The construction of transfomer T4, usedin the shield gap tuning section of Fig. 19, is abit more demanding as its general nature pre-cludes the use of twisted wires, while at thesame time it has the same concerns of low im-pedances as does transformer T1, which wasdiscussed earlier. In this transformer, the twosymmetrical windings of unity ratio are closelywound as a parallel pair on a portion of aMicrometals T44-6 powdered iron core, sameas used for transformer T1, The N ratio wind-ing is then added as a monofilar windingin theremaining space of the core, thereby keepingall windings as a single layer so as to minimizeexcessive leakage inductance and ensure

good coupling.

Shielded Loop AerialMechanical Construction

The mechanical construction of aweather-proof shielded loop aerial is muchmore demanding than for a non-shielded loopaerial, the difference being the gap. For a non-shielded loop, the aerial element is a single con-tinuous piece of metal which requires nothingmore than a simple vertical support. For ashielded loop, the gap in the shield weakensthe mechanical integrity. In addition, the posi-tion of the gap needs to be carefully centred,and some means needs to be provided forpossibly including the dual tuning feature dis-cussed earlier.

Using a method suggested by RobertoCraighero (21), the familiar SO-239 UHF con-nector is used to attach a pair of shielded aerialelements to a metal base assembly and a PVCmasthead assembly. The base and mast as-semblies make use of commonly available elec-trical conduit fittings, which helps minimize thecost while making the design easily reproduc-ible.

The mechanical design described hereis divided into three distinct portions, being themast head, the mast base, and the shieldedaerial elements.

Mast Base Construction Details

The construction of the mast base is cen-tred on a 3/4” cast aluminum electrical conduitfitting that has threaded nipples at each end,often referred to as a conduit C body. Thesefitttings usually come with weatherproof seal-ing gaskets for the cover, and are well-suitedfor outdoor antenna projects such as this. Theremovable cover provides easy access to thematching circuitry, which is a nice feature if onewishes to experiment with different forms ofmatching circuitry and perhaps an amplifier.

Fig. 29 - Construction Details for Transform-ers T2 (top) and T3 (bottom)

Fig. 30 - Construction Detailsfor Transformers T5

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Shown in Fig. 32, a pair of SO-239 con-nectors are added to the sides of the conduitfitting for later attaching the shielded aerial ele-ments. A small plate made from aluminum an-gle stock is added internally for mounting a BNCconnector to which the feed line will be at-tached. The BNC connector is of the type thatmounts to a PC board, which simplifies themounting of the small PC board remote tuningassembly.

Mast Head Construction Details

The construction of the mast head is simi-lar to that of the mast base, this time using a1/2” PVC electrical fitting that has a nipple atone end and a second one on the back side,often referred to as an LB fitting. These PVCfittings also come with weatherproof sealinggaskets as do the metal fittings used for themast base.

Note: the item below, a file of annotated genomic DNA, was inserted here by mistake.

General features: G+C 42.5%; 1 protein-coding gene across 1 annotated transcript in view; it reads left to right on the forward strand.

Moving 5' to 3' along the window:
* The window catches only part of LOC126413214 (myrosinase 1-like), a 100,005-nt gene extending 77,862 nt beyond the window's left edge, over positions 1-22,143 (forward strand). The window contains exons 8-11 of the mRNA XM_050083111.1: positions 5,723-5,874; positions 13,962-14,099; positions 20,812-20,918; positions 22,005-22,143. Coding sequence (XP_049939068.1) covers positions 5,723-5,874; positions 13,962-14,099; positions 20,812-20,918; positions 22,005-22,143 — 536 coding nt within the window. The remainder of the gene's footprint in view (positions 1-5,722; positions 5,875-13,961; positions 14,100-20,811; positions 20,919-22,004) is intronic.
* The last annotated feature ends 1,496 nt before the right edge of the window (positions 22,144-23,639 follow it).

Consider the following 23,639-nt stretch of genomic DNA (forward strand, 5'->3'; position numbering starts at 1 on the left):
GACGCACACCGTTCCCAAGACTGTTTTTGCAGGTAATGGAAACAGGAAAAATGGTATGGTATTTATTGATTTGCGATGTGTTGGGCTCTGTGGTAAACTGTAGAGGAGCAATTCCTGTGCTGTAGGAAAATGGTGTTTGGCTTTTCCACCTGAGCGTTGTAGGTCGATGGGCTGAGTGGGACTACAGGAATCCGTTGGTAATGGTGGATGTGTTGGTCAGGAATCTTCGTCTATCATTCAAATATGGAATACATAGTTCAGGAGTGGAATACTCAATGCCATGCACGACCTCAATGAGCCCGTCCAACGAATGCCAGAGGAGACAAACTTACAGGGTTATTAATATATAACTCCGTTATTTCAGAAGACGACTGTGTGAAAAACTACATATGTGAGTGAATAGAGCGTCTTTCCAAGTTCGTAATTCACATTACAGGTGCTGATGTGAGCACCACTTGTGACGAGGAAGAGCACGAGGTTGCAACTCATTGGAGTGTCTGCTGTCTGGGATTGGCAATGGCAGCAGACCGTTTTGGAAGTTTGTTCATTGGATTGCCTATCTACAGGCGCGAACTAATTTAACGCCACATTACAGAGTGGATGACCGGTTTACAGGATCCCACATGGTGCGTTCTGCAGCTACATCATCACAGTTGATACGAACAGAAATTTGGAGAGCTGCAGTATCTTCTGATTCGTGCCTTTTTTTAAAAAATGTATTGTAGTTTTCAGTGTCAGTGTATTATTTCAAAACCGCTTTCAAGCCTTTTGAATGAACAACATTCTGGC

Shown in Fig. 33, a pair of SO-239 con-nectors are added to the sides of the conduitfitting for later attaching the shielded aerial ele-ments. A short piece of #10 solid copper wireis attached between the connector centre con-ductor pins. Constructed as such, the gap ca-pacitance CGAP is measured as 2.0pF, whilethe gap inductance LGAP and resistance RGAP

are too small to measure accurately and areinstead calculated to be 0.00uH and 0.00 ohms,respectively.

Solder lugs may be added to two of themounting screws for attaching a small PC boardfor the gap tuning assembly if one is to be used.In addition, a 1/2” PVC pluming cap is ce-mented to the unused nipple on the rear of thebody, using a short piece of 1/2” PVC pipe asa flange.

The mast head for use with the MoebiusStrip loop requires a slightly different configu-ration. Shown in Fig. 28, the centre conductorpins of the SO-239 connectors are cross-cou-pled to a solder lug or wire terminal beneath anut of the opposite connector. A good degreeof care must be applied when making these twoconnections so as to ensure that the connec-tions are symmetrical so as to ensure goodlow-frequency noise immunity.

The mast head is attached to the mastbase by way of a suitably long section of 1/2”PVC electrical conduit. The top end of the con-duit is cemented to the mast head body whilethe bottom end is cemented to a 3/4” PVCthreaded adapter and a 3/4” to 1/2” PVC re-ducer, which is then threaded into the mast base

Fig. 32 - Mast Base Assembly

Fig. 33 - Shielded Loop AerialMast Head Assembly

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body, to which a small rubber O-ring should beadded so as to ensure a good weatherproofseal.

Shielded Aerial ElementConstruction Details